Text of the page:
Redeeming the Barnabas House

My family recently moved into the parsonage of the church where I'm on staff.  We don't hear the term, "parsonage" much anymore so I'll explain.  A parsonage is defined as a house owned by a church that is provided to a member of the clergy.  They are typically located next to the building where the church meets.

For the past few years, this particular parsonage was loaned to a para-church ministry as a sort of halfway house for families coming out of extremely difficult situations more commonly associated with Utah.  The residents were overwhelmed with life, had little understanding of property maintenance, and were afraid of outsiders who might have been equipped to help.  In the end, the old the parsonage didn't receive the care it needed.

My wife cried when we first inspected the house.  "How could anybody live here?" she questioned.; "How are we going to live here?"  The place was a mess.  Missing tile in the bathroom allowed water to feed mold behind the bathroom walls.  The jammed garbage disposal housed food from weeks before. Many drawers and cabinet doors were falling apart and the hardware was missing.  The sewer was flooding into the basement.  The carpets hadn't been vacuumed in months, maybe years.  The stove didn't work.  And as we peeled back one layer of mess, we would discover even more brokenness, even more stains, even more stench.  We tried to open the blinds, but most were inoperative, keeping the house in a continual state of darkness.  One friend who helped us clean suggested a solution:  "Light a match.  Drop it.  Walk away."

As we got to work, we witnessed the Body of Christ in action.  People came to help us clean.  A brother who works for Behr commanded an army from the church as we painted the entire house with paint God provided.  A believer is creating a stained-glass window for the front door and still another brother who installs glass is going to put it in.  Mold removal and carpet cleaning were offered by another member of the body.  People have helped remove trash and move appliances.  The bathroom was ripped out by a guy who occasionally attends our Sunday services and many among our church family are praying for him as we hope to see his life radically transformed by Christ. Two brothers from another local church rebuilt the bathroom and another guy from a neighboring church is looking at replacing part of the flooded carpet, and maybe patch some stains in another room. God provided us with nearly new appliances and the church purchased another.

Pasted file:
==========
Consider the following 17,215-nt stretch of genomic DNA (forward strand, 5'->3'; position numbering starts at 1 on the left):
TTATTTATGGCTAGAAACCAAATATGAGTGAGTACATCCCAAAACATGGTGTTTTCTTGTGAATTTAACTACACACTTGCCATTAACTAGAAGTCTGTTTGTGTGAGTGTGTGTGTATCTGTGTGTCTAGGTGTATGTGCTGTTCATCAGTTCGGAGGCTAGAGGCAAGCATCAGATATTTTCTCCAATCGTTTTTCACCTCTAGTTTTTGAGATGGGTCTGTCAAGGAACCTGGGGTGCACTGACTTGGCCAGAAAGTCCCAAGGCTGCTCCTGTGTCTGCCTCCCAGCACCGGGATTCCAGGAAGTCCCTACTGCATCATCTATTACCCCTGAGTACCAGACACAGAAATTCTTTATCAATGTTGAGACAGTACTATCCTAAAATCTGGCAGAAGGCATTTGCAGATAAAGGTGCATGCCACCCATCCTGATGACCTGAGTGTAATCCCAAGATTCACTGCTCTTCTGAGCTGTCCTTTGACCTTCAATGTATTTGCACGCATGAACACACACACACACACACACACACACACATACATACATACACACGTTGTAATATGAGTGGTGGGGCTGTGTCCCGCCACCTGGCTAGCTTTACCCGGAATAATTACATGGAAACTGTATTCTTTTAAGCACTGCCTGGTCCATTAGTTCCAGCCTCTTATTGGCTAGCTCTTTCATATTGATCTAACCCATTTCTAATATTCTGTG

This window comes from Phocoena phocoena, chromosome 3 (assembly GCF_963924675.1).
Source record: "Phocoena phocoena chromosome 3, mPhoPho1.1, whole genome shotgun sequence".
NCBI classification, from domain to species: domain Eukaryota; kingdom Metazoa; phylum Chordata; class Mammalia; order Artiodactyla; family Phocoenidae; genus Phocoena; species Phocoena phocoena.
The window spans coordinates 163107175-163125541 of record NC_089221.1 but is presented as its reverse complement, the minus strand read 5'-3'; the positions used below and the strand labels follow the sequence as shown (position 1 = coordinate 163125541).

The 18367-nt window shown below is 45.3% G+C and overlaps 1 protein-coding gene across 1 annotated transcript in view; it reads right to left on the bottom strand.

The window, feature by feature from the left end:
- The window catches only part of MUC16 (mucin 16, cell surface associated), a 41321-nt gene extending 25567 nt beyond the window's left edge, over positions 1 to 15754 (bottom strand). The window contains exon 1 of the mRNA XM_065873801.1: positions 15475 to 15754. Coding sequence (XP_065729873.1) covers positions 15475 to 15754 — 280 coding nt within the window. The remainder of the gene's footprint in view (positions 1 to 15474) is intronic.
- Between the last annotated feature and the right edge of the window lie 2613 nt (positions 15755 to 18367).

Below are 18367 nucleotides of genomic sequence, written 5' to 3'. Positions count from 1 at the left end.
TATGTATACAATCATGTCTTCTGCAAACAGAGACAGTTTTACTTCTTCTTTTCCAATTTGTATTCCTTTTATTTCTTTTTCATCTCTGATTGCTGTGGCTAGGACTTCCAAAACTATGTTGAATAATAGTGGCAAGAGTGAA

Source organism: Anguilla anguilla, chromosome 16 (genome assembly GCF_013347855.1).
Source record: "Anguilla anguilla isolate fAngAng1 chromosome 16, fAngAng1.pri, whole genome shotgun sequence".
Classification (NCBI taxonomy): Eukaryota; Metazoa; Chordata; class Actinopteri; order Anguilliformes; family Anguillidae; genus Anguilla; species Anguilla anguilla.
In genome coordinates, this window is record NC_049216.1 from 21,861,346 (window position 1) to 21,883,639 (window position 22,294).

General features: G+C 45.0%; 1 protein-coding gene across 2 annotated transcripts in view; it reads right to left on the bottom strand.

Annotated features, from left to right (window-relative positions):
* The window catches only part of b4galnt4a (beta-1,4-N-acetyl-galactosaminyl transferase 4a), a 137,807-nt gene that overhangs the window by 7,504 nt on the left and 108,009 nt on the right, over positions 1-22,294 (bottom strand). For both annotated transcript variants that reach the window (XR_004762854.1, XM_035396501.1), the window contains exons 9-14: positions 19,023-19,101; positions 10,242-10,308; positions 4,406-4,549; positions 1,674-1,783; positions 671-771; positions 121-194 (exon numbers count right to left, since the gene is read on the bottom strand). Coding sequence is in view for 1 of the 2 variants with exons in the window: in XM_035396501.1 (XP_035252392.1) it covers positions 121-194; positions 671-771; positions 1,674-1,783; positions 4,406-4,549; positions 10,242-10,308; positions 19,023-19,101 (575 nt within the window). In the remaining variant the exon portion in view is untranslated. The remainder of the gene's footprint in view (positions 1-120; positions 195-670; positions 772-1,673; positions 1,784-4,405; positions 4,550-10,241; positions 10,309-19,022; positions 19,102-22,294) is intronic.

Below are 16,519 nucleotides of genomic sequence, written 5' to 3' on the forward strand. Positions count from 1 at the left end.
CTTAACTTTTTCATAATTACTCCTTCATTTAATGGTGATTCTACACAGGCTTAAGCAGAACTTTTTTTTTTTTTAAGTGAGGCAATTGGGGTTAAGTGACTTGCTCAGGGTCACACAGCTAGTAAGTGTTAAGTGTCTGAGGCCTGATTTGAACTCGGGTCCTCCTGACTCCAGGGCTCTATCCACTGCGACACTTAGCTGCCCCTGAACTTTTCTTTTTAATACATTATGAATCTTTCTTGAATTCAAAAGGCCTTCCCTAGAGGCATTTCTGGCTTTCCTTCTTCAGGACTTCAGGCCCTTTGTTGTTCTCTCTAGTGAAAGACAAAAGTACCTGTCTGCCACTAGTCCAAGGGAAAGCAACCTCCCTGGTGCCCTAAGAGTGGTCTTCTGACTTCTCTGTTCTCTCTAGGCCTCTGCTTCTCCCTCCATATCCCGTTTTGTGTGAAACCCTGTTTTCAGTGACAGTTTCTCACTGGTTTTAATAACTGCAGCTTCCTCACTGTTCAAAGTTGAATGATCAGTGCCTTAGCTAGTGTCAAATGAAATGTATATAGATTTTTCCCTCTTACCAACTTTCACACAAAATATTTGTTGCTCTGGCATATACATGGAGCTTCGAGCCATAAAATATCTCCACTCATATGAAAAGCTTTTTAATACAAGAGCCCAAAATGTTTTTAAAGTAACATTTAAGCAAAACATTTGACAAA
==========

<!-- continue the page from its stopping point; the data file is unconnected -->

When I cut down the blinds light flooded into the house.  "Just having light shining in here makes a huge difference," my wife proclaimed.  So it is with us.  Our natural state is worse than this house.  In our sin, we are broken, messy, and stinky.  The stuck blinds of our life keep the Light out.  And just as the parsonage couldn't fix itself, we too are deteriorating more and more as time marches on, unable to restore ourselves.  As layers of our life are peeled back, more messes are exposed, more brokenness discovered.  Enter the gospel.

It's recorded in John 14:16-17 that Jesus said, "And I will ask the Father, and he will give you another Helper, to be with you forever, even the Spirit of truth, who the world cannot receive, because it neither sees him nor knows him.  You know him, for he dwells with you and will be in you" (ESV).  A common thought among the world is that before the Holy Spirit is willing to dwell in us, we have to fix ourselves up.  That's not what the Bible says, but many try anyway.  Others think they are beyond hope.  "Light a match," they cry.  But hope is found in Christ.  He alone is the carpenter of our salvation.  In our brokenness we are able to see the gospel for what it is! 

As we watched the parsonage be redeemed by God, through his grace, at the hands of his people, we noticed an iron "B" on the chimney.  (I've learned is was there when the church bought the house over 50 years ago.)  Around the dinner table we talked about the redemption of the parsonage, the gospel, and our desire to use this gift from God to shine Christ's Light into dark places.  I decided we should name the parsonage, and we remembered the "B."  Feeling very encouraged, we shared some ideas.

In the book of Acts is the account of a man who traveled with Paul to plant churches and shine the Light of Christ in dark places.  It is said that he was a good man, full of the Holy Spirit and many were added to the Lord because of his faithfulness (Acts 11:24).  He equipped Paul for ministry (Acts 11:25-26).  His name means son of encouragement (Acts 4:36).   And his name starts with a B.  We had our name: The Barnabas House.  May our season in the parsonage live up to such a name!